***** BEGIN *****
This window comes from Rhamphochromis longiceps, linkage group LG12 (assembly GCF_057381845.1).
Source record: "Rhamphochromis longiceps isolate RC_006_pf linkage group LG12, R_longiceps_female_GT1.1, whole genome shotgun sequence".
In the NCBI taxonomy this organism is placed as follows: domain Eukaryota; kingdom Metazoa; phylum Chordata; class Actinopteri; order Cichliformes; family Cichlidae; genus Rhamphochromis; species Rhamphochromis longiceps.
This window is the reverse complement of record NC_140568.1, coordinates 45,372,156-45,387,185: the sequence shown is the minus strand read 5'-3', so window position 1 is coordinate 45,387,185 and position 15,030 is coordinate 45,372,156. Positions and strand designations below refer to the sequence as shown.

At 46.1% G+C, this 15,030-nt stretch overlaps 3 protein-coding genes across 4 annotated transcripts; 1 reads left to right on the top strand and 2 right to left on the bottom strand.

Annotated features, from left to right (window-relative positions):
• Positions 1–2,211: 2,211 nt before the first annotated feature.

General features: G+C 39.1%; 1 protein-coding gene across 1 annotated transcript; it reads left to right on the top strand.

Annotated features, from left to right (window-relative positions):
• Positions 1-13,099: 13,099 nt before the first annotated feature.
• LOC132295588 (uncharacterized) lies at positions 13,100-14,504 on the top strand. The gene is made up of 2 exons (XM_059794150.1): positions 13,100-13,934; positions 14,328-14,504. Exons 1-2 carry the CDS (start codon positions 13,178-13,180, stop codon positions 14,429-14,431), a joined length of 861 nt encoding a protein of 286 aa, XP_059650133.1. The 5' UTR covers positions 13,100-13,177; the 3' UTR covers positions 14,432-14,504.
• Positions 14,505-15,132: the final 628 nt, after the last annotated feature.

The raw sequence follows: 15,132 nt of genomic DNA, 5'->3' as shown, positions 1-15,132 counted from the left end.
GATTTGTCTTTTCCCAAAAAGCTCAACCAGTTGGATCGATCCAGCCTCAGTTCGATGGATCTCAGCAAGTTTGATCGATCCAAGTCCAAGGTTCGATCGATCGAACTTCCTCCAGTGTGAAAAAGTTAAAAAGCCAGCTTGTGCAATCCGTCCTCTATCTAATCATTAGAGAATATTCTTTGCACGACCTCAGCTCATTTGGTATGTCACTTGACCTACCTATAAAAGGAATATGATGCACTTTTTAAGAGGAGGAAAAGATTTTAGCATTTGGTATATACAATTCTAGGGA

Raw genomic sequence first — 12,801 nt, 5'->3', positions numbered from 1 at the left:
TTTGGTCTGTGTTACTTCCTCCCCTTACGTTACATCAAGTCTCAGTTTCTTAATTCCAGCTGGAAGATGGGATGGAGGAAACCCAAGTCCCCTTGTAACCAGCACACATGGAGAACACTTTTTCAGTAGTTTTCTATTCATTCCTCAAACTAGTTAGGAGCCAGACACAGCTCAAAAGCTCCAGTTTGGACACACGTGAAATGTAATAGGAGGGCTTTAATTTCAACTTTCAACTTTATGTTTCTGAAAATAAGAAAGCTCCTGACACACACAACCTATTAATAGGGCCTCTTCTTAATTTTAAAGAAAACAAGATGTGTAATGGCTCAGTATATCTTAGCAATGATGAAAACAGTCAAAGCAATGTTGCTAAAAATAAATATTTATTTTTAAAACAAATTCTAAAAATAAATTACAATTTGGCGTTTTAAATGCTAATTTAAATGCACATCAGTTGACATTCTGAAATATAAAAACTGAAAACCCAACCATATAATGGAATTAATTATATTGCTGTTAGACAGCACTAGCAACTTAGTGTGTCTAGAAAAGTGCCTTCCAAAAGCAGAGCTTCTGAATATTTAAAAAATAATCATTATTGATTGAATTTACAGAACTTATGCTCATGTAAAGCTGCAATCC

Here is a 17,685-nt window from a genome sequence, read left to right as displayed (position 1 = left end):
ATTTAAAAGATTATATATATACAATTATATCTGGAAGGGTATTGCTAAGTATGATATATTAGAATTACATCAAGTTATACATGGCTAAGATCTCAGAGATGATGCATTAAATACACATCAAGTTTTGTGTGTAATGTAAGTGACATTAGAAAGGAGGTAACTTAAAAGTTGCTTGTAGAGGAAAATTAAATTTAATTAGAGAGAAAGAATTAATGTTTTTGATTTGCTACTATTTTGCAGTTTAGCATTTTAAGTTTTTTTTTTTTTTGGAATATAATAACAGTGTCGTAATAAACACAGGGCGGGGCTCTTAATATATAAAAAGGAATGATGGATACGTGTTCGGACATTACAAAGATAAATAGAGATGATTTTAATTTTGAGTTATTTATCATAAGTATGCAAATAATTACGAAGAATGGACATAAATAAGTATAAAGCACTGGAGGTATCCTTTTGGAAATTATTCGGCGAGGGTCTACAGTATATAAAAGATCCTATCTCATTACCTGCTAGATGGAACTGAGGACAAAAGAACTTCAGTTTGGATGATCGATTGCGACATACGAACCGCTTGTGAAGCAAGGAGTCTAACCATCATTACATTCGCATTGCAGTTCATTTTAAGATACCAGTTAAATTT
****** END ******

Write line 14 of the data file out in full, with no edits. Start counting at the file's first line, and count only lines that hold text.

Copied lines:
GATTTGTCTTTTCCCAAAAAGCTCAACCAGTTGGATCGATCCAGCCTCAGTTCGATGGATCTCAGCAAGTTTGATCGATCCAAGTCCAAGGTTCGATCGATCGAACTTCCTCCAGTGTGAAAAAGTTAAAAAGCCAGCTTGTGCAATCCGTCCTCTATCTAATCATTAGAGAATATTCTTTGCACGACCTCAGCTCATTTGGTATGTCACTTGACCTACCTATAAAAGGAATATGATGCACTTTTTAAGAGGAGGAAAAGATTTTAGCATTTGGTATATACAATTCTAGGGA